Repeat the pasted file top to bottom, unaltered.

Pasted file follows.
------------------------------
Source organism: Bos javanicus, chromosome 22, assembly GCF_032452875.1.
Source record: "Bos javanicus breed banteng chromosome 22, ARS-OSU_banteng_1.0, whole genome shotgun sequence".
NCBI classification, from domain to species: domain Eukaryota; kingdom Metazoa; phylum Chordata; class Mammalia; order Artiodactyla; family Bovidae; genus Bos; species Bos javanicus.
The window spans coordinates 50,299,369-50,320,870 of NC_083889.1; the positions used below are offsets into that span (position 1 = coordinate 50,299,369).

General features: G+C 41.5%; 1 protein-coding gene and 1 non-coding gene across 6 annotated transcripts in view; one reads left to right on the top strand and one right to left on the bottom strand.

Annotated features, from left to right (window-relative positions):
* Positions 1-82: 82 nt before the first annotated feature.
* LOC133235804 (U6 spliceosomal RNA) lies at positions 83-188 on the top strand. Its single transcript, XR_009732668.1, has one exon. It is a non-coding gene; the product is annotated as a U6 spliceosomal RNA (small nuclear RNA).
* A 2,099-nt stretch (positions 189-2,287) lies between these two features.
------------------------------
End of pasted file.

Source organism: Bos javanicus, chromosome 22, assembly GCF_032452875.1.
Source record: "Bos javanicus breed banteng chromosome 22, ARS-OSU_banteng_1.0, whole genome shotgun sequence".
NCBI classification, from domain to species: domain Eukaryota; kingdom Metazoa; phylum Chordata; class Mammalia; order Artiodactyla; family Bovidae; genus Bos; species Bos javanicus.
The window spans coordinates 50,299,369-50,320,870 of NC_083889.1; the positions used below are offsets into that span (position 1 = coordinate 50,299,369).

General features: G+C 41.5%; 1 protein-coding gene and 1 non-coding gene across 6 annotated transcripts in view; one reads left to right on the top strand and one right to left on the bottom strand.

Annotated features, from left to right (window-relative positions):
* Positions 1-82: 82 nt before the first annotated feature.
* LOC133235804 (U6 spliceosomal RNA) lies at positions 83-188 on the top strand. Its single transcript, XR_009732668.1, has one exon. It is a non-coding gene; the product is annotated as a U6 spliceosomal RNA (small nuclear RNA).
* A 2,099-nt stretch (positions 189-2,287) lies between these two features.